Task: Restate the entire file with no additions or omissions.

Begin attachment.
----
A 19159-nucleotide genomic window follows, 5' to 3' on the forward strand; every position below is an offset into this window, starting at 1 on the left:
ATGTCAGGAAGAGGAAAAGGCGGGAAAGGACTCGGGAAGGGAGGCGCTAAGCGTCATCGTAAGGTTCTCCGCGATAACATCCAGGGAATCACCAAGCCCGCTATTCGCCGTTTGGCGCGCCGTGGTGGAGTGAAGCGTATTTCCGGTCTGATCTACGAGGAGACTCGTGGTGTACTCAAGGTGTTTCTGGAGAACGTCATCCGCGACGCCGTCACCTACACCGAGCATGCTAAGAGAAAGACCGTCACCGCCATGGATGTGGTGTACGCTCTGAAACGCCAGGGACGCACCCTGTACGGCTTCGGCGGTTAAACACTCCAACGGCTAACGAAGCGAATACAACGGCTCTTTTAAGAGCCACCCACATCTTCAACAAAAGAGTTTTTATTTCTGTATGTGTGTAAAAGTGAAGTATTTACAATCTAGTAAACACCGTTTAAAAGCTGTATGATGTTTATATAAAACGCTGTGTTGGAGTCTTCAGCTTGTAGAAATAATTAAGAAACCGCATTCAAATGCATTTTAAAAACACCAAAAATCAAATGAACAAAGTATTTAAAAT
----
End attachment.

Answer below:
A 19159-nucleotide genomic window follows, 5' to 3' on the forward strand; every position below is an offset into this window, starting at 1 on the left:
ATGTCAGGAAGAGGAAAAGGCGGGAAAGGACTCGGGAAGGGAGGCGCTAAGCGTCATCGTAAGGTTCTCCGCGATAACATCCAGGGAATCACCAAGCCCGCTATTCGCCGTTTGGCGCGCCGTGGTGGAGTGAAGCGTATTTCCGGTCTGATCTACGAGGAGACTCGTGGTGTACTCAAGGTGTTTCTGGAGAACGTCATCCGCGACGCCGTCACCTACACCGAGCATGCTAAGAGAAAGACCGTCACCGCCATGGATGTGGTGTACGCTCTGAAACGCCAGGGACGCACCCTGTACGGCTTCGGCGGTTAAACACTCCAACGGCTAACGAAGCGAATACAACGGCTCTTTTAAGAGCCACCCACATCTTCAACAAAAGAGTTTTTATTTCTGTATGTGTGTAAAAGTGAAGTATTTACAATCTAGTAAACACCGTTTAAAAGCTGTATGATGTTTATATAAAACGCTGTGTTGGAGTCTTCAGCTTGTAGAAATAATTAAGAAACCGCATTCAAATGCATTTTAAAAACACCAAAAATCAAATGAACAAAGTATTTAAAAT